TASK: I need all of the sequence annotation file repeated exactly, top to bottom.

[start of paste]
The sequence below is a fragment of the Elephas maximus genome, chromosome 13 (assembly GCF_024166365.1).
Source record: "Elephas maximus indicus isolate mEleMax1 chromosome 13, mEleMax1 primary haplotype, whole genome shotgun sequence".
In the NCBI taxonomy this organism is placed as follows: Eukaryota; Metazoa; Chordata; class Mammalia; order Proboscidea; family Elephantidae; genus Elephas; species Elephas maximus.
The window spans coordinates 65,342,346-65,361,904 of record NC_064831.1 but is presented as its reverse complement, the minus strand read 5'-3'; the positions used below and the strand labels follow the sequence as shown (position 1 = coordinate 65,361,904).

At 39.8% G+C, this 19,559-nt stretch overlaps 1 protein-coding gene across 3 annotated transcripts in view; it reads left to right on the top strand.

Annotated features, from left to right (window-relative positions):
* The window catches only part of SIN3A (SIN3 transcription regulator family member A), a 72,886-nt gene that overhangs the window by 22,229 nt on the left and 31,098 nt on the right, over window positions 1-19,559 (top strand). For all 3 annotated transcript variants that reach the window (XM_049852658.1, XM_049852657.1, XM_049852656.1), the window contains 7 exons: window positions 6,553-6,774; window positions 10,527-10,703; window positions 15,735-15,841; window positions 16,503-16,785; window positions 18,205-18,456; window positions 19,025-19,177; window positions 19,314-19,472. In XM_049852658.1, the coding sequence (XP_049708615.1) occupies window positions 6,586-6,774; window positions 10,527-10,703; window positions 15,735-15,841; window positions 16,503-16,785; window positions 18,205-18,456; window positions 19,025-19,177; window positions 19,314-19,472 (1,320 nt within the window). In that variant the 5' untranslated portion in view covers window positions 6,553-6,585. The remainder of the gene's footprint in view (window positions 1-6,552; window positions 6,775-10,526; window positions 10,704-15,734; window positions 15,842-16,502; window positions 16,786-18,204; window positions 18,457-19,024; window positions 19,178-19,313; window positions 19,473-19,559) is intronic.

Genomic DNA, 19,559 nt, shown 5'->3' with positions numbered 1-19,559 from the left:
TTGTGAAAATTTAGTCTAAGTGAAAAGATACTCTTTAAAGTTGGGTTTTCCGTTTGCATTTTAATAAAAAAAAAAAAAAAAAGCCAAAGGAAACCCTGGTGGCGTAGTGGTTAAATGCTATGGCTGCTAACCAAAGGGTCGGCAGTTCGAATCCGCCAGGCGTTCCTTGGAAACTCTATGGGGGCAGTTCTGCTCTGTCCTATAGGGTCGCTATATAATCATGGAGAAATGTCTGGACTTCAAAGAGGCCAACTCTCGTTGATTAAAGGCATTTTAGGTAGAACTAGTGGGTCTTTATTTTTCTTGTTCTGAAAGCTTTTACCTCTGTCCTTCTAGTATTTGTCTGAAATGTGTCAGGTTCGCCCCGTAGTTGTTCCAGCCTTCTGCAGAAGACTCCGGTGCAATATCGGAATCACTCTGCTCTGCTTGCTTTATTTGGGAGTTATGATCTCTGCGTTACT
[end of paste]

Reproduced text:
The sequence below is a fragment of the Elephas maximus genome, chromosome 13 (assembly GCF_024166365.1).
Source record: "Elephas maximus indicus isolate mEleMax1 chromosome 13, mEleMax1 primary haplotype, whole genome shotgun sequence".
In the NCBI taxonomy this organism is placed as follows: Eukaryota; Metazoa; Chordata; class Mammalia; order Proboscidea; family Elephantidae; genus Elephas; species Elephas maximus.
The window spans coordinates 65,342,346-65,361,904 of record NC_064831.1 but is presented as its reverse complement, the minus strand read 5'-3'; the positions used below and the strand labels follow the sequence as shown (position 1 = coordinate 65,361,904).

At 39.8% G+C, this 19,559-nt stretch overlaps 1 protein-coding gene across 3 annotated transcripts in view; it reads left to right on the top strand.

Annotated features, from left to right (window-relative positions):
* The window catches only part of SIN3A (SIN3 transcription regulator family member A), a 72,886-nt gene that overhangs the window by 22,229 nt on the left and 31,098 nt on the right, over window positions 1-19,559 (top strand). For all 3 annotated transcript variants that reach the window (XM_049852658.1, XM_049852657.1, XM_049852656.1), the window contains 7 exons: window positions 6,553-6,774; window positions 10,527-10,703; window positions 15,735-15,841; window positions 16,503-16,785; window positions 18,205-18,456; window positions 19,025-19,177; window positions 19,314-19,472. In XM_049852658.1, the coding sequence (XP_049708615.1) occupies window positions 6,586-6,774; window positions 10,527-10,703; window positions 15,735-15,841; window positions 16,503-16,785; window positions 18,205-18,456; window positions 19,025-19,177; window positions 19,314-19,472 (1,320 nt within the window). In that variant the 5' untranslated portion in view covers window positions 6,553-6,585. The remainder of the gene's footprint in view (window positions 1-6,552; window positions 6,775-10,526; window positions 10,704-15,734; window positions 15,842-16,502; window positions 16,786-18,204; window positions 18,457-19,024; window positions 19,178-19,313; window positions 19,473-19,559) is intronic.

Genomic DNA, 19,559 nt, shown 5'->3' with positions numbered 1-19,559 from the left:
TTGTGAAAATTTAGTCTAAGTGAAAAGATACTCTTTAAAGTTGGGTTTTCCGTTTGCATTTTAATAAAAAAAAAAAAAAAAAGCCAAAGGAAACCCTGGTGGCGTAGTGGTTAAATGCTATGGCTGCTAACCAAAGGGTCGGCAGTTCGAATCCGCCAGGCGTTCCTTGGAAACTCTATGGGGGCAGTTCTGCTCTGTCCTATAGGGTCGCTATATAATCATGGAGAAATGTCTGGACTTCAAAGAGGCCAACTCTCGTTGATTAAAGGCATTTTAGGTAGAACTAGTGGGTCTTTATTTTTCTTGTTCTGAAAGCTTTTACCTCTGTCCTTCTAGTATTTGTCTGAAATGTGTCAGGTTCGCCCCGTAGTTGTTCCAGCCTTCTGCAGAAGACTCCGGTGCAATATCGGAATCACTCTGCTCTGCTTGCTTTATTTGGGAGTTATGATCTCTGCGTTACT